"Upon my first entrance into this mansion, which is to some the abode of despair, I felt no sensations different from those I experienced abroad. I was now on one side the door, and those who "Yet still I had friends, numerous friends, and were unconfined were on the other: this was all to them I was resolved to apply. O Friendship! the difference between us. At first, indeed, I felt thou fond soother of the human breast, to thee we some uncasiness, in considering how I should be fly in every calamity; to thee the wretched seek for able to provide this week for the wants of the week succour; on thee the care-tired son of misery fond- ensuing; but, after some time, if I found myself ly relies; from thy kind assistance the unfortunate sure of eating one day, I never troubled my head always hopes relief, and may be ever sure of-dis- how I was to be supplied another. I seized every appointment! My first application was to a city- precarious meal with the utmost good-humour; scrivener, who had frequently offered to lend me indulged no rants of spleen at my situation; never money, when he knew I did not want it. I in-called down Heaven and all the stars to behold me formed him, that now was the time to put his dining upon a halfpenny-worth of radishes; my friendship to the test; that I wanted to borrow a very companions were taught to believe that I liked couple of hundreds for a certain occasion, and was salad better than mutton. I contented myself with resolved to take it up from him. And pray, sir, thinking, that all my life I should either eat white cried my friend, do you want all this money! In-bread or brown; considered all that happened was deed I never wanted it more, returned I. I am best; laughed when I was not in pain, took the
the world as it went, and read Tacitus often, for drive a trade they have been so long unfit for, and want of more books and company. swarming upon the gaiety of the age. I behold an "How long I might have continued in this tor- old bachelor in the most contemptible light, as an pid state of simplicity, I can not tell, had I not been animal that lives upon the common stock without roused by seeing an old acquaintance, whom I contributing his share: he is a beast of prey, and knew to be a prudent blockhead, preferred to a the laws should make use of as many stratagems, place in the government. I now found that I had and as much force, to drive the reluctant savage pursued a wrong track, and that the true way of into the toils, as the Indians when they hunt the being able to relieve others, was first to aim at in- rhinoceros. The mob should be permitted to dependence myself: my immediate care, therefore, halloo after him, boys might play tricks on him was to leave my present habitation, and make an with impunity, every well-bred company should entire reformation in my conduct and behaviour. laugh at him; and if, when turned of sixty, he of For a free, open, undesigning deportment, I put fered to make love, his mistress might spit in his on that of closeness, prudence, and economy. One face, or, what would be perhaps a greater punishof the most heroic actions I ever performed, and ment, should fairly grant the favour. for which I shall praise myself as long as I live, As for old maids, continued I, they should not was the refusing half-a-crown to an old acquaint-be treated with so much severity, because I supance, at the time when he wanted it, and I had it pose none would be so if they could. No lady in to spare for this alone I deserve to be decreed an her senses would choose to make a subordinate figure at christenings or lyings-in, when she might "I now therefore pursued a course of uninter- be the principal herself; nor curry favour with a rupted frugality, seldom wanted a dinner, and was sister-in-law, when she might command a husband; consequently invited to twenty. I soon began to nor toil in preparing custards, when she might lie get the character of a saving hunks that had money, a-bed, and give directions how they ought to be and insensibly grew into esteem. Neighbours made; nor stifle all her sensations in demure forhave asked my advice in the disposal of their mality, when she might, with matrimonial freedaughters; and I have always taken care not to dom, shake her acquaintance by the hand, and give any. I have contracted a friendship with an wink at a double entendre. No lady could be so alderman, only by observing, that if we take a far- very silly as to live single, if she could help it. I thing from a thousand pounds, it will be a thou- consider an unmarried lady, declining into the vale sand pounds no longer. have been invited to a of years, as one of those charming countries borpawnbroker's table, by pretending to hate gravy; dering on China, that lies waste for want of proper and am now actually upon treaty of marriage with inhabitants. We are not to accuse the country, a rich widow, for only having observed that the but the ignorance of its neighbours, who are insenbread was rising. If ever I am asked a question, sible of its beauties, though at liberty to enter and whether I know it or not, instead of answering, I cultivate the soil. only smile and look wise. If a charity is proposed, "Indeed, sir," replied my companion, "you are I go about with the hat, but put nothing in myself. very little acquainted with the English ladies, to If a wretch solicits my pity, I observe that the think they are old maids against their will. I dare world is filled with imposters, and take a certain venture to affirm, that you can hardly select one method of not being deceived, by never relieving. of them all, but has had frequent offers of marIn short, I now find the truest way of finding es-riage, which either pride or avarice has not made teem, even from the indigent, is to give away no- her reject. Instead of thinking it a disgrace, they thing, and thus have much in our power to give." take every occasion to boast of their former cruel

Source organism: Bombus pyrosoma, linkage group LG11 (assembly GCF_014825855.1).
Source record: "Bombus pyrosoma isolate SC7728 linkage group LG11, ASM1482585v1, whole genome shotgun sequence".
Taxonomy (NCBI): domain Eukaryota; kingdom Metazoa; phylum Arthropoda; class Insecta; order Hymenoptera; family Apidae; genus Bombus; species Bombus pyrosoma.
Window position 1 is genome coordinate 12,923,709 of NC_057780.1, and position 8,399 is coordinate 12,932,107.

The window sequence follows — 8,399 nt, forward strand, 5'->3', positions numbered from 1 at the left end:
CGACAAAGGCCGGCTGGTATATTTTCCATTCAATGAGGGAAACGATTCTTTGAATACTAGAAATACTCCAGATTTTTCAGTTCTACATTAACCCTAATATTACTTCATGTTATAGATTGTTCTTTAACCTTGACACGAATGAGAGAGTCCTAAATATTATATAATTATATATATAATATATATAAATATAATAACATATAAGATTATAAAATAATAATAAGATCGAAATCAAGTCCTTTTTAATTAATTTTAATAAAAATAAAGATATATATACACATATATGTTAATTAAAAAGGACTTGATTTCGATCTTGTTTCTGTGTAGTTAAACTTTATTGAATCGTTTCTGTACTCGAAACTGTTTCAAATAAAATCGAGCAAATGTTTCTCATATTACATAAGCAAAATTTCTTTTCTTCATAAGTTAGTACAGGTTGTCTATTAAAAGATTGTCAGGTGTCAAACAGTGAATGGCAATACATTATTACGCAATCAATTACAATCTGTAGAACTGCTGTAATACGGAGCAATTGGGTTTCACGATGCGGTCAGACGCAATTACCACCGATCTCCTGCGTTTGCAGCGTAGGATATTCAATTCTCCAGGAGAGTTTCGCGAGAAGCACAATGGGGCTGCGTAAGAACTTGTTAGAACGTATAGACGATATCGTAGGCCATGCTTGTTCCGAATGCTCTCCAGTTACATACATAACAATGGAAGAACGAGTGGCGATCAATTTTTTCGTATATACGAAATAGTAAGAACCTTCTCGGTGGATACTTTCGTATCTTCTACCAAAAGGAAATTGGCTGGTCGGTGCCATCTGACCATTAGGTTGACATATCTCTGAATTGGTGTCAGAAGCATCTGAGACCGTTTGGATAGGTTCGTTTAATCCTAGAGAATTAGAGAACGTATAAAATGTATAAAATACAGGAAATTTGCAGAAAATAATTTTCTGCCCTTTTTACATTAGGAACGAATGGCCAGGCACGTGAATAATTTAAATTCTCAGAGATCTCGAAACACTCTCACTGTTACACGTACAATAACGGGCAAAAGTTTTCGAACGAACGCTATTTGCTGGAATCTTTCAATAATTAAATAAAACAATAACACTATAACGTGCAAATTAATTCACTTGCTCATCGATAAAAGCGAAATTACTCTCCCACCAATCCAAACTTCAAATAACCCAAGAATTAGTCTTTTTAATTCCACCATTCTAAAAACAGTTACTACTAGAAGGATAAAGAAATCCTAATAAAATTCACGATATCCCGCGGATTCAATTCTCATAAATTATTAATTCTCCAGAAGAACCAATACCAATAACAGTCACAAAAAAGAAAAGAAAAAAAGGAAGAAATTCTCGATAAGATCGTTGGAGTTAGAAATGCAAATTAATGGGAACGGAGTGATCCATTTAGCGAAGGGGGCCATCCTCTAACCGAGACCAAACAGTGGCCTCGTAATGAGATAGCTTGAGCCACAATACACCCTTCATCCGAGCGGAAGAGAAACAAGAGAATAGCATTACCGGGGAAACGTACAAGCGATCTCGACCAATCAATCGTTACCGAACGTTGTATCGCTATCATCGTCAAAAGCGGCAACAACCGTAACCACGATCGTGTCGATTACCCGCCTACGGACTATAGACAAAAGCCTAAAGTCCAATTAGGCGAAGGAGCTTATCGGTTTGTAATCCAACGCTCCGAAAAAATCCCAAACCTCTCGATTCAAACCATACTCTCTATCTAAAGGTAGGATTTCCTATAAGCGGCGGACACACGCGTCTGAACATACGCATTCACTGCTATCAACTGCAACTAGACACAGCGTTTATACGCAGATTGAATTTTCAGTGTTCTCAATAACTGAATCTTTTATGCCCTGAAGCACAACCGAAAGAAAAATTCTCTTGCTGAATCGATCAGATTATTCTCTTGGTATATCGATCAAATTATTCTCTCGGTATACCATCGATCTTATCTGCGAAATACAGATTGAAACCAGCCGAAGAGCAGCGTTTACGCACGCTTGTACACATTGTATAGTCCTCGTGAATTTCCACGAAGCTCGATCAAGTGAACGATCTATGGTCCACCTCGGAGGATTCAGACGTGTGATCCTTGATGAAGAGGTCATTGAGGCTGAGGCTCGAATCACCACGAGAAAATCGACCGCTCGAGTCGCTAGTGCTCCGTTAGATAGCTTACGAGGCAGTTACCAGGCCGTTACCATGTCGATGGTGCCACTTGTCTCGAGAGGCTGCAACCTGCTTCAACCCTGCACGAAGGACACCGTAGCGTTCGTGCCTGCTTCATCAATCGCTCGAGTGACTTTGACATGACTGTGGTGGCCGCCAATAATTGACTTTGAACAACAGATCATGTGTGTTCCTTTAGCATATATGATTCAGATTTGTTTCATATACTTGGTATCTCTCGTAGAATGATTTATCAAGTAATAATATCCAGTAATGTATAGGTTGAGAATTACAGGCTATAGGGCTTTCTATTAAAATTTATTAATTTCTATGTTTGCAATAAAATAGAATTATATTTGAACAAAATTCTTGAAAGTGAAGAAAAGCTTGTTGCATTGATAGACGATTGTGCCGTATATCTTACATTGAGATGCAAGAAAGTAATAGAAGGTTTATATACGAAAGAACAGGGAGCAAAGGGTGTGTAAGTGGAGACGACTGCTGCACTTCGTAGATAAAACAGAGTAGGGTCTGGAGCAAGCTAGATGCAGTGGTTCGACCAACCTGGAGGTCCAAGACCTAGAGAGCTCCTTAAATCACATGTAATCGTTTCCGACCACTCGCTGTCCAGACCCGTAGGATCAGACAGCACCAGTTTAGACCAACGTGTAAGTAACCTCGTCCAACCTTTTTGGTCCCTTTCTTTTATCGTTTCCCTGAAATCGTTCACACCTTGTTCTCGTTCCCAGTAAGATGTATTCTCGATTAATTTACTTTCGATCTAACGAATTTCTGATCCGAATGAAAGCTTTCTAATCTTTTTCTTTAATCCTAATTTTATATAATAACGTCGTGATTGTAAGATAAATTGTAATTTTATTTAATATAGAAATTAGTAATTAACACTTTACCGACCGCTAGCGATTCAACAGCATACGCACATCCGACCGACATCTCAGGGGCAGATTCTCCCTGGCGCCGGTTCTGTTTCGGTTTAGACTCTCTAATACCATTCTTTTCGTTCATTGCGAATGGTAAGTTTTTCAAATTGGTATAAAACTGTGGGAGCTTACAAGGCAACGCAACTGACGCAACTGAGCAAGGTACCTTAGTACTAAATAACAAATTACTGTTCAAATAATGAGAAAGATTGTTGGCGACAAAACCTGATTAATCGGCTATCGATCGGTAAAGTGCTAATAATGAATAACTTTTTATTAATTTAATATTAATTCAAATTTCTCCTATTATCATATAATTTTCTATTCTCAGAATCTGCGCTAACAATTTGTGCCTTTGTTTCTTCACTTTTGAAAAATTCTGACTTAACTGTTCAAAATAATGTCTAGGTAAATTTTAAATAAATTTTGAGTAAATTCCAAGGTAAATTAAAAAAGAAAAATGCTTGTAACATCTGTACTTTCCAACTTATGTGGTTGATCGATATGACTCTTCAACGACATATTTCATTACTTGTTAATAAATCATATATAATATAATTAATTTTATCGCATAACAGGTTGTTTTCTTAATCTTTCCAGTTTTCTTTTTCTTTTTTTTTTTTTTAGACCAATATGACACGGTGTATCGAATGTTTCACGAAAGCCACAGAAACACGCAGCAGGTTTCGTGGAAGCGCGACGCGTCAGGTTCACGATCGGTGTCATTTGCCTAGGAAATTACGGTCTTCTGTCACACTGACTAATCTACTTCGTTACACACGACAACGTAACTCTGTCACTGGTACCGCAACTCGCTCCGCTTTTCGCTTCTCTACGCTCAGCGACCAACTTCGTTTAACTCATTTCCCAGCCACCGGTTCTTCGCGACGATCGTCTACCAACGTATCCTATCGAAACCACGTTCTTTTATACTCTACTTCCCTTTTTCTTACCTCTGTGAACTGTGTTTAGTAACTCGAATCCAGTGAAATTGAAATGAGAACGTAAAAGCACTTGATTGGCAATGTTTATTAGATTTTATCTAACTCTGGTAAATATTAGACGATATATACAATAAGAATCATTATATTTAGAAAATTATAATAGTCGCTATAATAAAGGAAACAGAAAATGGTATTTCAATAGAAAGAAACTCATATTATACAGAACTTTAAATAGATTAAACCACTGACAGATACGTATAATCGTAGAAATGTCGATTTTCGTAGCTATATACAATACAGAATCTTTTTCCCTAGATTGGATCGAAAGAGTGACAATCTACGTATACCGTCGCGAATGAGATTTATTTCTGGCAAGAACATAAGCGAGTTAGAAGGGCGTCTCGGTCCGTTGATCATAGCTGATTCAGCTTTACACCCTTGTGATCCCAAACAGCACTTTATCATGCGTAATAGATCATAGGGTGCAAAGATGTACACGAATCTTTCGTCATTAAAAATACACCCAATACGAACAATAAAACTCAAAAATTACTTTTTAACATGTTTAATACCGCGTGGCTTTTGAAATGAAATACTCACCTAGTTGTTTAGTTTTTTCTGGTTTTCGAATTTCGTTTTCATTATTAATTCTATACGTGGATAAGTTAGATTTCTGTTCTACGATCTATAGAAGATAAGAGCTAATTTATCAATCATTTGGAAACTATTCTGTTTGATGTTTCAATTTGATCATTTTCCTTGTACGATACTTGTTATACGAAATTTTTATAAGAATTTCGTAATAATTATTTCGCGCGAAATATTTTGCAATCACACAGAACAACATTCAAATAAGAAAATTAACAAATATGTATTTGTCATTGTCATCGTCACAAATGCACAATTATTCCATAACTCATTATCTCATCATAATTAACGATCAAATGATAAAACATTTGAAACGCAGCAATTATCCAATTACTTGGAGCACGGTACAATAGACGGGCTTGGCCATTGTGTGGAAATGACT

To the Same.
ty: a soldier does not exult more when he counts over the wounds he has received, than a female veteran when she relates the wounds she has formerly given: exhaustless when she begins a narrative of the former death-dealing power of her eyes. She tells of the knight in gold lace, who died LATELY, in company with my friend in black, with a single frown, and never rose again till-he whose conversation is now both my amusement was married to his maid; of the 'squire, who, being and instruction, I could not avoid observing the cruelly denied, in a rage flew to the window, and great numbers of old bachelors and maiden ladies lifting up the sash, threw himself in an agonywith which this city seems to be overrun. Sure, into his arm chair; of the parson, who, crossed in marriage, said 1, is not sufficiently encouraged, or love, resolutely swallowed opium, which banished we should never behold such crowds of battered the stings of despised love-by making him sleep. beaux, and decayed coquettes, still attempting to In short, she talks over her former losses with